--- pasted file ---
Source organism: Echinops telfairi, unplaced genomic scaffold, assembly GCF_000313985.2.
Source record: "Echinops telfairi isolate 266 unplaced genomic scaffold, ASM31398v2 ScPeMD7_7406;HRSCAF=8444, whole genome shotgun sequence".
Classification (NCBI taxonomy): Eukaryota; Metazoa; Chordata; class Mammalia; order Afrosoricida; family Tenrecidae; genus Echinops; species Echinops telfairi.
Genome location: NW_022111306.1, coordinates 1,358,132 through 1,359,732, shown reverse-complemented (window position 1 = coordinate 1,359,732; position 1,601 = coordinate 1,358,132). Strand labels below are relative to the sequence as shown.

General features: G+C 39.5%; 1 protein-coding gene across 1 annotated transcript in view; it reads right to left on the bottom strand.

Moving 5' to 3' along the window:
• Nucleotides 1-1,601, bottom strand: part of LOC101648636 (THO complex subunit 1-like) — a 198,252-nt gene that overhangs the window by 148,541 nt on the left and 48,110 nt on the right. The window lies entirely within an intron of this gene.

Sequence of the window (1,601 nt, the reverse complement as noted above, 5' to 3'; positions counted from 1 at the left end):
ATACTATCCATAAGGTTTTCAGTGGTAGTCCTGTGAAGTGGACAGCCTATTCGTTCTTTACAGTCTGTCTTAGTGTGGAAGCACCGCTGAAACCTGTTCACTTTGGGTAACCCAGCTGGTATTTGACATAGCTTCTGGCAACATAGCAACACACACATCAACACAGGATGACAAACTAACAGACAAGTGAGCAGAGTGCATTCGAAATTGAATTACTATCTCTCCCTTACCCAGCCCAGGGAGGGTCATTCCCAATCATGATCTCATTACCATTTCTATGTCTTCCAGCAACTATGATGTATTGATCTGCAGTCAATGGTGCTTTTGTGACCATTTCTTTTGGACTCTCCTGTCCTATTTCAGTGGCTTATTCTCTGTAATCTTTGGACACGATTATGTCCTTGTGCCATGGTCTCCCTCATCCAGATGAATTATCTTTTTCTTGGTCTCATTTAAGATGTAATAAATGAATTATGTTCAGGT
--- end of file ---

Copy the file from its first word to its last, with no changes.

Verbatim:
Source organism: Echinops telfairi, unplaced genomic scaffold, assembly GCF_000313985.2.
Source record: "Echinops telfairi isolate 266 unplaced genomic scaffold, ASM31398v2 ScPeMD7_7406;HRSCAF=8444, whole genome shotgun sequence".
Classification (NCBI taxonomy): Eukaryota; Metazoa; Chordata; class Mammalia; order Afrosoricida; family Tenrecidae; genus Echinops; species Echinops telfairi.
Genome location: NW_022111306.1, coordinates 1,358,132 through 1,359,732, shown reverse-complemented (window position 1 = coordinate 1,359,732; position 1,601 = coordinate 1,358,132). Strand labels below are relative to the sequence as shown.

General features: G+C 39.5%; 1 protein-coding gene across 1 annotated transcript in view; it reads right to left on the bottom strand.

Moving 5' to 3' along the window:
• Nucleotides 1-1,601, bottom strand: part of LOC101648636 (THO complex subunit 1-like) — a 198,252-nt gene that overhangs the window by 148,541 nt on the left and 48,110 nt on the right. The window lies entirely within an intron of this gene.

Sequence of the window (1,601 nt, the reverse complement as noted above, 5' to 3'; positions counted from 1 at the left end):
ATACTATCCATAAGGTTTTCAGTGGTAGTCCTGTGAAGTGGACAGCCTATTCGTTCTTTACAGTCTGTCTTAGTGTGGAAGCACCGCTGAAACCTGTTCACTTTGGGTAACCCAGCTGGTATTTGACATAGCTTCTGGCAACATAGCAACACACACATCAACACAGGATGACAAACTAACAGACAAGTGAGCAGAGTGCATTCGAAATTGAATTACTATCTCTCCCTTACCCAGCCCAGGGAGGGTCATTCCCAATCATGATCTCATTACCATTTCTATGTCTTCCAGCAACTATGATGTATTGATCTGCAGTCAATGGTGCTTTTGTGACCATTTCTTTTGGACTCTCCTGTCCTATTTCAGTGGCTTATTCTCTGTAATCTTTGGACACGATTATGTCCTTGTGCCATGGTCTCCCTCATCCAGATGAATTATCTTTTTCTTGGTCTCATTTAAGATGTAATAAATGAATTATGTTCAGGT